The International Appalachian Trail Newfoundland & Labrador has taken a page from the IAT Europe playbook with plans to establish a Global Geopark, spanning the Bay of Islands Ophiolites from Lewis Hills to Gros Morne National Park. Other stakeholders include Western Newfoundland Destination Management Organization (Go Western), Corner Brook Pulp & Paper Ltd, and all towns in the Bay of Islands and western side of Gros Morne National Park.
But what you ask is a Global Geopark? It is an area recognized by the UNESCO supported Global Network of National Geoparks to have exceptional geological heritage. This simply means that the area has a natural landscape that is good for education, has a significant scientific value, is particularly rare, or is simply beautiful to look at. But Geoparks aren’t just about geology. They also take in sites with interesting history and archaeology, wildlife and habitats, folklore and culture, all of which are intricately linked with the underlying geology.
European Geoparks are members of the Global Network of National Geoparks, also known as the Global Geoparks Network. The GGN “provides a platform for cooperation and exchange between experts and practitioners in geological heritage, and its promotion. Under the umbrella of UNESCO, and through cooperation with the global network partners, important local and national geological sites gain worldwide recognition and benefit from the exchange of knowledge and expertise with staff of other Geoparks.
UNESCO and the GGN develop models of best practice and set quality standards for territories that integrate the preservation of geological heritage into strategies for regional sustainable economic development. The establishment of a Geopark aims to bring sustainability and real economic benefit to the local populations, usually through the development of sustainable tourism and other economic and cultural activities.”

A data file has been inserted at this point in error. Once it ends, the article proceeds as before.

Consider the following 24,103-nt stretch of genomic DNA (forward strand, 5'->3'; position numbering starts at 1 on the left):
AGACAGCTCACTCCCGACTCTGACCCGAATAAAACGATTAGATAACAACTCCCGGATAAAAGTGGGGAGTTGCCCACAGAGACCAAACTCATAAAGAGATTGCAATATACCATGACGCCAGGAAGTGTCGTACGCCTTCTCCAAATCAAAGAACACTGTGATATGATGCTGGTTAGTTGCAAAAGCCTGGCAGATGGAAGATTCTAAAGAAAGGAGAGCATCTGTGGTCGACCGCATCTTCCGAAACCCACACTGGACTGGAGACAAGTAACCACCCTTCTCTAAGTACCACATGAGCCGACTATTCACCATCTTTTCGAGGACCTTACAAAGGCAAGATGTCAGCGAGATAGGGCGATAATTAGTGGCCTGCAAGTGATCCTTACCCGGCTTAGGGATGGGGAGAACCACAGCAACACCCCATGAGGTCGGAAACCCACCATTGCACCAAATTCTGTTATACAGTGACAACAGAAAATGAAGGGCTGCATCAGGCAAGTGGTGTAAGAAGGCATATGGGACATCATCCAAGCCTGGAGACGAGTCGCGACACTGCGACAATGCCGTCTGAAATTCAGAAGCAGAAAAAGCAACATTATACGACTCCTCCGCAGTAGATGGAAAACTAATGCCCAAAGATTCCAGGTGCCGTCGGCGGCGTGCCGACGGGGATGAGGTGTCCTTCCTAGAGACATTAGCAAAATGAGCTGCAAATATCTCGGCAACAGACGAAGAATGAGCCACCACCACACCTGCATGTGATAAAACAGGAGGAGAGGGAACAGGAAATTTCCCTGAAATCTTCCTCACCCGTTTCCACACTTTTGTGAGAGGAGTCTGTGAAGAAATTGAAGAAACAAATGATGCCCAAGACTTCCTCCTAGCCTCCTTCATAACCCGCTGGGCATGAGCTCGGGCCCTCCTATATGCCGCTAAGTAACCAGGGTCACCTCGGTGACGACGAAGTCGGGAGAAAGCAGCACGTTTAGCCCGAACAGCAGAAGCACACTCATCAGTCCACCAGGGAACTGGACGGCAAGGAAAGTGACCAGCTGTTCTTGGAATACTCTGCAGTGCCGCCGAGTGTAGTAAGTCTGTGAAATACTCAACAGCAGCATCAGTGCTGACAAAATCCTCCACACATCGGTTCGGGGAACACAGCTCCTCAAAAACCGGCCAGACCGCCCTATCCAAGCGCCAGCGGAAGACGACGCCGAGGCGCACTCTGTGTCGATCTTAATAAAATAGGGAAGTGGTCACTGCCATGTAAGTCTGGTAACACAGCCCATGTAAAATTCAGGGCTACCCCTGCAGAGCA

In Europe, the International Appalachian Trail traverses 8 Geoparks, including North West Highlands and Lochaber Geoparks in Scotland, North Pennines and English Riviera Geoparks in England, Geo Mon and Forest Fawr Geoparks in Wales, Villuercas Ibores Jara Geopark in Spain, and Naturtejo Geopark in Portugal.
In Western Newfoundland, the proposed Geopark will span the “Bay of Islands Ophiolites,” from Lewis Hills to Gros Morne National Park. These large tectonic mesas form a series of ophiolite complexes of mafic and ultramafic rock high in magnesium and iron. The mafic are composed largely of gabbro and derive from the earth’s oceanic crust, while the ultramafic are composed mostly of peridotite, and come from the earth’s mantle below. Both heaved to the surface during tectonic collisions 100’s of millions of years ago, and are some of the best examples on the planet.
As described in Beyond Ktaadn’s new Eastern Alpine Guide, “these mountains support tens of thousands of hectares of boreal, subalpine, alpine, and serpentine wilderness … and are unique because they are derived from mantle, the hot, metal-rich sludge that forms the majority of the Earth’s insides. In the Lewis Hills, for example, rocks may be observed that represent the boundary between oceanic crust and mantle, which typically occurs 10 km (6 mi) below the surface.
For more on the story, go to the IATNL Website